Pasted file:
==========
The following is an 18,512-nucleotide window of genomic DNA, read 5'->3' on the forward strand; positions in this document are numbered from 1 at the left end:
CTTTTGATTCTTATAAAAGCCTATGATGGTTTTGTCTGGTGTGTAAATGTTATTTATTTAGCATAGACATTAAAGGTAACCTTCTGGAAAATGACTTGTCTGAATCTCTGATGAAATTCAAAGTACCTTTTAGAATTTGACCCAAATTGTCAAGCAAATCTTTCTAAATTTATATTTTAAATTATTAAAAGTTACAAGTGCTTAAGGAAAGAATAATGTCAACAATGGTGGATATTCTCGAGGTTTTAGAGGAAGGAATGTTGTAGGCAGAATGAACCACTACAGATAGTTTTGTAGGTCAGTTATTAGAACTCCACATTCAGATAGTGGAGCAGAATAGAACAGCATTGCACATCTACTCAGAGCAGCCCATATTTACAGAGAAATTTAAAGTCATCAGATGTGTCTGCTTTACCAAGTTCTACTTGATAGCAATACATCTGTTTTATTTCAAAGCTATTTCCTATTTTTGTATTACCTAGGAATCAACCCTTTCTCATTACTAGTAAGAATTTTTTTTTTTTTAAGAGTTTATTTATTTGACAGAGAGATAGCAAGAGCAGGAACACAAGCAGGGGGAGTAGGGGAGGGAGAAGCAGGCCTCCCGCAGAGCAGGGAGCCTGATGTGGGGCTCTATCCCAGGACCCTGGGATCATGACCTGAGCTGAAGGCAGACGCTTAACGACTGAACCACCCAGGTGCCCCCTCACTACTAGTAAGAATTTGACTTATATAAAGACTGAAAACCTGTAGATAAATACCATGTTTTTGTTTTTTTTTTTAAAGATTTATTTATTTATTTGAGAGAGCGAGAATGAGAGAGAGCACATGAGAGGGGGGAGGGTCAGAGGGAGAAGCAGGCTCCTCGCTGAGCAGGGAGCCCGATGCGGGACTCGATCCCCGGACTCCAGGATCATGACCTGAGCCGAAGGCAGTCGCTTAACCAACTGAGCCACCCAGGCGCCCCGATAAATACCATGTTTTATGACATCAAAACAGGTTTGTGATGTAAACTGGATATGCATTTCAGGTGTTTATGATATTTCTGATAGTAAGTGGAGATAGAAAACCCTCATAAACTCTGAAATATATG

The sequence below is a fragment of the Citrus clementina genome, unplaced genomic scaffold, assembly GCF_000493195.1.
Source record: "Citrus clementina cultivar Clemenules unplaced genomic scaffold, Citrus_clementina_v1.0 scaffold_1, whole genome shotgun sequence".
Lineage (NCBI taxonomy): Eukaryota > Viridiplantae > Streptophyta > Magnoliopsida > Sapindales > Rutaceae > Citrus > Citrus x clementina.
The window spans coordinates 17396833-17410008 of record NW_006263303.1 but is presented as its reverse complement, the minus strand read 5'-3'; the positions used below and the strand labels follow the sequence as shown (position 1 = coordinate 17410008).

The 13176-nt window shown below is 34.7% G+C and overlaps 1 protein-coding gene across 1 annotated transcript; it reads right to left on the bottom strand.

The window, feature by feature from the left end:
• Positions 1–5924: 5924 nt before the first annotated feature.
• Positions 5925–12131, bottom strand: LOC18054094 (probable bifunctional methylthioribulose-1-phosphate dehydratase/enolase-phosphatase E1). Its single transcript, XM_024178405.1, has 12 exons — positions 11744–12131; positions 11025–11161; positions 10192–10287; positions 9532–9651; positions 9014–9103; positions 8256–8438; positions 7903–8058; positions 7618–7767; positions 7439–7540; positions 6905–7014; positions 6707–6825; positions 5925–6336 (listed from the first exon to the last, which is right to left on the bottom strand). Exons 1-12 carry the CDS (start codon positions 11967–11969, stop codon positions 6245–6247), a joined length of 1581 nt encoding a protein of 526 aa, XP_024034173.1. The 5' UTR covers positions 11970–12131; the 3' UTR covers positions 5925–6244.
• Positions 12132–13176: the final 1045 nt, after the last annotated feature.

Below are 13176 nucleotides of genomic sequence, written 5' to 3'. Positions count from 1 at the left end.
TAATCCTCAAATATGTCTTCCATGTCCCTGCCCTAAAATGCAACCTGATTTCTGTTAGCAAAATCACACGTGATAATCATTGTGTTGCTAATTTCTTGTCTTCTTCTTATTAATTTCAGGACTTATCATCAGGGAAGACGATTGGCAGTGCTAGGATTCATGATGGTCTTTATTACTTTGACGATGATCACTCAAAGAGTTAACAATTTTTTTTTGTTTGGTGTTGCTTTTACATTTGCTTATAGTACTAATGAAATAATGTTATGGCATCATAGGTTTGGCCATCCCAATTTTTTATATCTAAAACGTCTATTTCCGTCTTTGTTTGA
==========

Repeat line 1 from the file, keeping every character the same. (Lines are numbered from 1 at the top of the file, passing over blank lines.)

The following is an 18,512-nucleotide window of genomic DNA, read 5'->3' on the forward strand; positions in this document are numbered from 1 at the left end: